In January 2010, the U.S. Food and Drug Administration (FDA) announced that it had some concerns about the potential human health impacts of BPA and it would study the potential effects and ways to reduce exposure to BPA in food packaging. Food packaging represents the most obvious source of BPA exposure to people and is regulated by FDA. Unlike FDA, EPA has authority over the potential environmental impacts of BPA. Releases of BPA to the environment exceed 1 million pounds per year. BPA has caused reproductive and developmental effects in animal studies and may also affect the endocrine system. The EPA action plan on the environmental impacts of BPA includes:
Adding BPA to the chemical concern list on the basis of potential environmental effects.EPA is working closely with FDA, the Centers for Disease Control and Prevention and the National Institute of Environmental Health Sciences on research to better assess and evaluate the potential health consequences of BPA exposures, including health concerns from non-food packaging exposures that fall outside of the FDA’s reach but within EPA’s regulatory authority. Based on what this new research shows, EPA will consider possible regulatory actions to address health impacts from these other exposures.
Requiring information on concentrations of BPA in surface water, ground water, and drinking water to determine if BPA may be present at levels of potential concern.
Requiring manufacturers to provide test data to assist the agency in evaluating its possible impacts, including long-term effects on growth, reproduction, and development in aquatic organisms and wildlife.
Using EPA’s Design for the Environment (DfE) program to look for ways to reduce unnecessary exposures, including assessing substitutes, while additional studies continue.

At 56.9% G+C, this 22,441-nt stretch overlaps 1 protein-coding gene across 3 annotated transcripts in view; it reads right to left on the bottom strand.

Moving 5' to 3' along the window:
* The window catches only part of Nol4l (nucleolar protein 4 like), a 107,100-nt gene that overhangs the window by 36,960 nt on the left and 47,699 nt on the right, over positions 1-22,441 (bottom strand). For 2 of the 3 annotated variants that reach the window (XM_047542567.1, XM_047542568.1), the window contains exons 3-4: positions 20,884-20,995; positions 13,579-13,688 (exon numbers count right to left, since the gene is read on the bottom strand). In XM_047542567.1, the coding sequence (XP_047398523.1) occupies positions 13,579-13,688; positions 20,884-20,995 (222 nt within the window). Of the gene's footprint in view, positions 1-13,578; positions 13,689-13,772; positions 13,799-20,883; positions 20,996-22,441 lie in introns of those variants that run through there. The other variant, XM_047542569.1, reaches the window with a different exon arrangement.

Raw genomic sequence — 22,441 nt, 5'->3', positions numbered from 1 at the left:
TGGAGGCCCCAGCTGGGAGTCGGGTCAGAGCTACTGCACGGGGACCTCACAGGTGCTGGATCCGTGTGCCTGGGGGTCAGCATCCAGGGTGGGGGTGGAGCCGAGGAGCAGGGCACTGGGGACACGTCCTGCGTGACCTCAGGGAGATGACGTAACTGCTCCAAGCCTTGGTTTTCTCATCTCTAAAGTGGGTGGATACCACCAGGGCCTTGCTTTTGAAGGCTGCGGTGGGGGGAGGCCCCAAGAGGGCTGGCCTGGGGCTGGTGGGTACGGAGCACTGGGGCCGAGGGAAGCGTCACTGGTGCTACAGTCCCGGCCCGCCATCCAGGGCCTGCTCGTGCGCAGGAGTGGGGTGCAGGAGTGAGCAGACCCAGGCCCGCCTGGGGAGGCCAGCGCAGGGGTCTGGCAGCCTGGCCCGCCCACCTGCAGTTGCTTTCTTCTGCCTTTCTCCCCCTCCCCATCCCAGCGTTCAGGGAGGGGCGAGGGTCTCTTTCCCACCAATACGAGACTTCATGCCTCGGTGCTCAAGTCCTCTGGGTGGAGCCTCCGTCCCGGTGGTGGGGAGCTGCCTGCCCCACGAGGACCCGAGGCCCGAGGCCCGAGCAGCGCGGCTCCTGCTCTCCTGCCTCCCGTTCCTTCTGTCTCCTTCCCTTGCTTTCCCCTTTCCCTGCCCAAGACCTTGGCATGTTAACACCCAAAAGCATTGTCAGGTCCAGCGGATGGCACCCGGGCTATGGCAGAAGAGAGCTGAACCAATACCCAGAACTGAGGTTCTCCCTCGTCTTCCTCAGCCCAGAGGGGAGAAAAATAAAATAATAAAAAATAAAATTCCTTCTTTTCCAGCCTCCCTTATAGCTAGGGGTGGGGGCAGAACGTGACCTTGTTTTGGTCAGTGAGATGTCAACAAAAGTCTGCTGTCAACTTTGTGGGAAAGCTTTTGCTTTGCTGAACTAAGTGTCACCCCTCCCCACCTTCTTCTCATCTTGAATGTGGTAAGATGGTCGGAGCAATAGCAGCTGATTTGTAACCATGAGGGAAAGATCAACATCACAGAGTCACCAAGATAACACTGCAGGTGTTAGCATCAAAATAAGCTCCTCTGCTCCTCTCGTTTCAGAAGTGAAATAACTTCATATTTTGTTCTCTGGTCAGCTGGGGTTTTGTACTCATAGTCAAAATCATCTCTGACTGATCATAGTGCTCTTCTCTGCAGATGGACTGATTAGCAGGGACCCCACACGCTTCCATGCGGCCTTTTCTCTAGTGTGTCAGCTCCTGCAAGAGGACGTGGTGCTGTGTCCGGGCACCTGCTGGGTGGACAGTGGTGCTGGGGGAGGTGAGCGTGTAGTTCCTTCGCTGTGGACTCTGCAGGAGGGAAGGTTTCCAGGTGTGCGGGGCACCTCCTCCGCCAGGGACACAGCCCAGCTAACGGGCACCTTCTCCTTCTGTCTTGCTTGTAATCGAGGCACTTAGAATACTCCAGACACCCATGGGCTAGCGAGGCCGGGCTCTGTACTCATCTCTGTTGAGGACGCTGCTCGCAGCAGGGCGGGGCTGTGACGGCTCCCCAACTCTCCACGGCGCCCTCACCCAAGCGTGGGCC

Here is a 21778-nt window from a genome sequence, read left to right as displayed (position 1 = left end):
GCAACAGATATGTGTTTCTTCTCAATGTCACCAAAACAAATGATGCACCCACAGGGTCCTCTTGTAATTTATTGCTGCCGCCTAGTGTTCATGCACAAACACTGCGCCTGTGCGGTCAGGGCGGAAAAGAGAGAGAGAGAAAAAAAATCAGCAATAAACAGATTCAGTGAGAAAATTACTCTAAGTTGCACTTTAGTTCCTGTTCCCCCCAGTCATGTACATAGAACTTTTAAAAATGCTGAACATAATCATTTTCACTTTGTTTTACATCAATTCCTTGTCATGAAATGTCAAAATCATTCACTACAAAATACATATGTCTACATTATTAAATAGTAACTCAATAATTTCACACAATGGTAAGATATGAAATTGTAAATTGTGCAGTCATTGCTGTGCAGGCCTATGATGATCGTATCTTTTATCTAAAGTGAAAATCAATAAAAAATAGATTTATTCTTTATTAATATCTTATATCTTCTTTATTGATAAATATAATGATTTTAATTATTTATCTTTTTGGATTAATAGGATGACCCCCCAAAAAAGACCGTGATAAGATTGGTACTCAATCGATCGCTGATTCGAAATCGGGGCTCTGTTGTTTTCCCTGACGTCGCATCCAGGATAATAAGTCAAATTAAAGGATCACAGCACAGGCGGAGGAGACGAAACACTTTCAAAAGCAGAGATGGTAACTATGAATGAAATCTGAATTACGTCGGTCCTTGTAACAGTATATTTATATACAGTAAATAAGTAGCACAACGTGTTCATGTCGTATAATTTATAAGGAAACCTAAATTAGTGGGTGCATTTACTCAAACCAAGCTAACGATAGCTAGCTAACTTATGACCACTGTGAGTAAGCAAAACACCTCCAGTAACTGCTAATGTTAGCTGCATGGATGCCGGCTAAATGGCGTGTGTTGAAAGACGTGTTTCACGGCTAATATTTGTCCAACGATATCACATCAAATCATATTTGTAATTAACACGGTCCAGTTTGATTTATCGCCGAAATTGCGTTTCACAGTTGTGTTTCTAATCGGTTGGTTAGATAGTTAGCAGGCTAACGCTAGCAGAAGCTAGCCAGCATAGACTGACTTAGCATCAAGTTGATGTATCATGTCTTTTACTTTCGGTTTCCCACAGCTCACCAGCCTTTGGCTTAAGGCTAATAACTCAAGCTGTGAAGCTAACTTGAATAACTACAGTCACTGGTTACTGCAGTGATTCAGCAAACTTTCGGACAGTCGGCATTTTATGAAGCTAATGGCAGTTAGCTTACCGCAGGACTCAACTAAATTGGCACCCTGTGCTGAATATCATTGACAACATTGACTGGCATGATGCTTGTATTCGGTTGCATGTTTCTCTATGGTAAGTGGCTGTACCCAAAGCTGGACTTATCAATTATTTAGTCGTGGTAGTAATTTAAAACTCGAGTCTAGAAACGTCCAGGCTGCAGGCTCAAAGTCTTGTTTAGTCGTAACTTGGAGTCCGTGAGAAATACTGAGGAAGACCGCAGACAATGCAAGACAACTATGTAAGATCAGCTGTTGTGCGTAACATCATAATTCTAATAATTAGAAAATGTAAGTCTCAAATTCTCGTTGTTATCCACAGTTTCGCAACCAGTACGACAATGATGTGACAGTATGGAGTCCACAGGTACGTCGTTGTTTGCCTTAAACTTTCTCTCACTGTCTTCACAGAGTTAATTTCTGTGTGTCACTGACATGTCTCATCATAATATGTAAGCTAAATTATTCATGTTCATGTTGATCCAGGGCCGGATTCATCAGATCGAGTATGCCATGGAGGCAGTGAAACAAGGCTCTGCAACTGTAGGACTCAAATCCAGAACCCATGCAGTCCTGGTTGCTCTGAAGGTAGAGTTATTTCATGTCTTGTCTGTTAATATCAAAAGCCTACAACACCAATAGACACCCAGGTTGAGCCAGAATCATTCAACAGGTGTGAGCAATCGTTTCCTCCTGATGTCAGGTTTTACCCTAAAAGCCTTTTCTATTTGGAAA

Continuing to evaluate the potential disproportionate impact on children and other sub-populations through exposure from non-food packaging uses.
In December, EPA announced that it will, for the first time, use its authority under the Toxic Substances Control Act (TSCA) to list chemicals that may present an unreasonable risk of injury to health or the environment. The decision to list chemicals signals EPA’s concern about the risks that the listed chemicals may pose and the agency’s intention to address those risks. These actions are part of the agency’s efforts to strengthen EPA’s chemical management program, utilizing current authorities to the fullest extent possible, while continuing to encourage legislative reform of TSCA, which has not been updated since 1976 and is in need of reform.
Polycarbonate plastic is the main use for bisphenol A (BPA), accounting for nearly 70% of total BPA production. Some of the common applications of polycarbonate plastic include:
CDs, DVDs, Blu-Ray and other discs
Covers for solar panels
Security glazing, e.g. transparent cabins for ski lifts
Roof modules in cars
Safety goggles and protective visors
Reusable water bottles
Shatter-proof baby bottles
Roofs of sport stadiums
Medical equipment (blood oxygenators, respirators, dialysers, single-use operating instruments) Housings for electronic equipment (cell phones, cameras, hairdryers, computers, TVs, coffee makers)
Electrical equipment, such as plug connections or switches
Headlamps and bumpers in cars
Conservatory or green house glazing
More information on EPA’s BPA action plan, EPA, BisphenolAEurope.org